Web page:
The Trinitarian formula “Creator, Redeemer, Sustainer” has been around for some time, but seems now to be gaining traction as an appropriate, liturgical form of prayer to the Triune God. One can understand and appreciate the motivation of this movement. The traditional Trinitarian formula “Father, Son, Spirit” employs gendered language of a God who cannot be defined by or limited to such human concepts. While the traditional formula is not literal, the formative power of language, as Elizabeth Johnson has argued, cannot help but relentlessly reinforce the idea that God is a man. At its best, then, the alternative Trinitarian formula “Creator, Redeemer, Sustainer” works against this erroneous implication of the traditional formula and underscores the analogical nature of our theological language.
With that said, however, “Creator, Redeemer, Sustainer” is an inadequate Trinitarian formula that should never be used in the liturgy.
This is not because, as is often argued, the alternative formula rejects the scriptural terms “Father, Son, Spirit.” Mere presence in Scripture has never been the standard by which the orthodoxy of theological terms is determined; the homoousios of traditional Trinitarian theology is not a scriptural term after all and, in any case, “Creator, Redeemer, Sustainer” are indeed scriptural terms. Nor is this alternative formula to be rejected because “Father, Son, and Spirit” somehow provide a more intimate or essential understanding of God’s nature. The great eastern tradition reminds us that none of God’s names (whether “Father” or “Creator”) reveals the essence of God, which always remains a mystery in its transcendence. Rather, the problem with the alternative Trinitarian formula is that it rejects the logic by which the early church came to see how the God revealed in Christ is three in person but only one in essence.
Thus, the formula “Creator, Redeemer, Sustainer” must be rejected because it professes belief not in the one, Triune God but in three separate gods.
The traditional logic is lost in the alternative formula in two ways. First, “Creator, Redeemer, Sustainer” names three divine actors who, while seemingly aligned in similar purposes, actually lack any intrinsic reference to one another that would necessitate divine unity. Indeed, the connection among the divine actors in this formula is akin to that shared by the Hindu gods Brahma, Vishnu, and Shiva, which is to say, a pantheon. Conversely, “Father, Son, Spirit” expresses the key Trinitarian insight that the divine persons are relations and thus exist in an intimate communion whereby one can only be known in relation to the others. “No one knows the Father except the Son,” Jesus said. “Whoever has seen me has seen the Father,” he says, “[because] I am in the Father and the Father is in me” (Matt 11:27; John 14:9-10).
Scripture reveals that Father and Son exist in a mutually indwelling relationship and, as Augustine famously reasoned, the mutual love shared by them is the Holy Spirit. For this reason, feminine language, such as “Mother,” would be perfectly appropriate for liturgical use because it maintains the intrinsic relations, and thus the unity, of the three divine persons. (Not to mention, the use of feminine language of God has a venerable tradition in Christian theology.)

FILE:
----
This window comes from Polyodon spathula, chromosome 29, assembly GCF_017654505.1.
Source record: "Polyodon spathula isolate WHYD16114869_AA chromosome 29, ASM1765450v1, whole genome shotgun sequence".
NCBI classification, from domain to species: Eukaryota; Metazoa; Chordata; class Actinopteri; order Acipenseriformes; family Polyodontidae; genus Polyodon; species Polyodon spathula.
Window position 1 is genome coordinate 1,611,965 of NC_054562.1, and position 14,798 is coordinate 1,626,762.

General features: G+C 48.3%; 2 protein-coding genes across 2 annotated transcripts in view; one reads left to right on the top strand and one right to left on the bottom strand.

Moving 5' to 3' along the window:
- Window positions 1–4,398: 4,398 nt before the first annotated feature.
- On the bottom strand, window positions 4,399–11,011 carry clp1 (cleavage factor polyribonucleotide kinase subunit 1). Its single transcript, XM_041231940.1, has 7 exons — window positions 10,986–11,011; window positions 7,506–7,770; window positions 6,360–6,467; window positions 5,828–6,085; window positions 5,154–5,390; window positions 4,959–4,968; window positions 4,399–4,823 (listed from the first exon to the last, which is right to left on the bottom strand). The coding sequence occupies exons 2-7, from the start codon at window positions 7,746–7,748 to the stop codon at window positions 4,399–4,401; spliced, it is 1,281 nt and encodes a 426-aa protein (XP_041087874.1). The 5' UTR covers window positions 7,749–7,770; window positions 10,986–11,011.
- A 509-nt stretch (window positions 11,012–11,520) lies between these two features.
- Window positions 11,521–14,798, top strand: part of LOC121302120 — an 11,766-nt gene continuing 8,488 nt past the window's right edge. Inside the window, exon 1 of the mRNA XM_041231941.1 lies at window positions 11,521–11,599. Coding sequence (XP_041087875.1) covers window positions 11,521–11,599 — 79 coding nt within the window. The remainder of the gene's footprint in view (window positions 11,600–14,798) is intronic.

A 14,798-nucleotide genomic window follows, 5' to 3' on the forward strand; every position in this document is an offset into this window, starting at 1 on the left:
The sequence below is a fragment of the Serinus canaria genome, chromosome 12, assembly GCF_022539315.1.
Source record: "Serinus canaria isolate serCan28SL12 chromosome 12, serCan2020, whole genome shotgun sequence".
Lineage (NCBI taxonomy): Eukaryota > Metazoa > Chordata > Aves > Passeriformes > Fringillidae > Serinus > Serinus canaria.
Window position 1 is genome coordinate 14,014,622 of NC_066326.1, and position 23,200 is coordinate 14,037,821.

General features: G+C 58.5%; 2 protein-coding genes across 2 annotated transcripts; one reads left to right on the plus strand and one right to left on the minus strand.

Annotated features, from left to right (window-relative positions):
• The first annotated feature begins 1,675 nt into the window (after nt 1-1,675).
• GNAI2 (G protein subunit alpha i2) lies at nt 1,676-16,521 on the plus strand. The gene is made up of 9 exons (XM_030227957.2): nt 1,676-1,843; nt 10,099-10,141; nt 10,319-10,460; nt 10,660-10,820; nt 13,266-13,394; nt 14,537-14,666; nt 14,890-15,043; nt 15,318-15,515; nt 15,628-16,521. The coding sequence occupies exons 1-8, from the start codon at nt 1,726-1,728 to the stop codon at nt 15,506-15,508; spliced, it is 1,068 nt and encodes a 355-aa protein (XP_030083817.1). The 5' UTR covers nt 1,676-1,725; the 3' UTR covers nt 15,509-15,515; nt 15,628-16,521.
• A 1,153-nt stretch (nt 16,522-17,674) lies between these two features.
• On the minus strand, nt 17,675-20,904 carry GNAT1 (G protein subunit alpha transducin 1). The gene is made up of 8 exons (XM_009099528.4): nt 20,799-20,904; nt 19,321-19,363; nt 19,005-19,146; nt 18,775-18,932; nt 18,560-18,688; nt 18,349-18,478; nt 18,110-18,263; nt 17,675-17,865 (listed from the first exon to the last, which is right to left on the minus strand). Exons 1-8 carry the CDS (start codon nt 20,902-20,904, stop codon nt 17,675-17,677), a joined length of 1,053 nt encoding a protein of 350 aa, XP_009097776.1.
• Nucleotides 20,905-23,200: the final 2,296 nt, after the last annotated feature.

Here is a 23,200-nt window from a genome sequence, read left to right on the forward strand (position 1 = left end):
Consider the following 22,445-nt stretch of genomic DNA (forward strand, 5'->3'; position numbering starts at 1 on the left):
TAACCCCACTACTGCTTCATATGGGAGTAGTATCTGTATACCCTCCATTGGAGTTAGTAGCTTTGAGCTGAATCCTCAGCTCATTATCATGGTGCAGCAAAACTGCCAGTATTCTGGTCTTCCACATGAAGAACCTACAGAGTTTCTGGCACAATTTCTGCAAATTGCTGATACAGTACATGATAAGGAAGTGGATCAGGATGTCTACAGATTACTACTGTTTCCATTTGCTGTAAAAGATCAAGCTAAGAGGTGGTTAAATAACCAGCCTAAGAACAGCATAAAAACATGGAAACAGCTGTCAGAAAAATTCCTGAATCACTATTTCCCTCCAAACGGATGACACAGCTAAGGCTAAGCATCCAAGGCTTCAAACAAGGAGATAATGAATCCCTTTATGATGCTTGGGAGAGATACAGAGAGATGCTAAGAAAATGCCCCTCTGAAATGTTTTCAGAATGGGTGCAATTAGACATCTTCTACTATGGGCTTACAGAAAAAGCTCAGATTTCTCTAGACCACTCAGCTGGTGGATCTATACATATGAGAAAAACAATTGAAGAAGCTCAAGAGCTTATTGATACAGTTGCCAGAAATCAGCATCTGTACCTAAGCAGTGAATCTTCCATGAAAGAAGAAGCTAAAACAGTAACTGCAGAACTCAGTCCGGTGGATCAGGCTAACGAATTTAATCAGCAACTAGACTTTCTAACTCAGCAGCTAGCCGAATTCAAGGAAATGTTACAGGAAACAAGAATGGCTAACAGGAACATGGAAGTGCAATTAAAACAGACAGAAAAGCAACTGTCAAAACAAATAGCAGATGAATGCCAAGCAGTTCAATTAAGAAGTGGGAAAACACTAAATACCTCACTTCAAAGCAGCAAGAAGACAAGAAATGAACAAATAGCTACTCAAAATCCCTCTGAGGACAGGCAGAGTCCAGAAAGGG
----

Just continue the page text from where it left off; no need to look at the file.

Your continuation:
A second way the logic of traditional, Trinitarian theology is lost in the alternative formula focuses on the divine works themselves. “Creator, Redeemer, Sustainer” names three loosely related actors, but, even more problematically, it assumes that the Father creates, the Son redeems, and the Spirit sustains. Traditional Trinitarian theology rejects such a classification of the divine works. Rather, all three persons are together involved in every divine work. Irenaeus, for example, noted their cooperation, such that the distinct works of each are essential to the completion of every divine action. Augustine said that one divine person can never be imagined without the other two. Clearest of all is Gregory of Nyssa, who insisted that the three divine persons do not work separately but share only one power. “Every operation that extends from God to the Creation,” he writes, “has its origin from the Father, and proceeds through the Son, and is perfected in the Holy Spirit.” In other words, the unity of operation is what demonstrates the unity of essence.
This theology is, again, in keeping with the witness of scripture. God the Father creates through the Word (John 1:3; Col 1:16) with the Spirit hovering over the waters (Gen 1:2; Prov 8). The Son is sent by the Father (John 3:16) in the power of the Holy Spirit (Luke 1:35; 3:21-22), and the Father is with the Son, even on the cross, reconciling the world to himself (2 Cor 5:19). In our own lives, having been baptized in the name of the Father, Son, and Holy Spirit, we are now being sanctified by the presence of the Spirit in our hearts, who forms us in the image of the Son to the glory of the Father.
Those who advocate for the alternative, Trinitarian formula “Creator, Redeemer, Sustainer” are to be commended for rightly alerting the church to the reality that the language we use for God matters as it reinforces the ways in which God is imaged and understood. Moreover, facile arguments that the traditional language must be maintained because they are somehow more scriptural or more essential only further their case because these arguments, more often than not, turn out to be thin veneers for an essentially masculine conception of God. Yet, precisely because our language matters, the alternative formula “Creator, Redeemer, Sustainer” must also be rejected. Having obscured both the intrinsic relations existing among the three persons and the unity of work that is shared among them, this alternate formula necessarily forms in the church’s mind a conception of the divine nature, not as the blessed Trinity, but as a pantheon of gods unknown to Scripture or Christian tradition.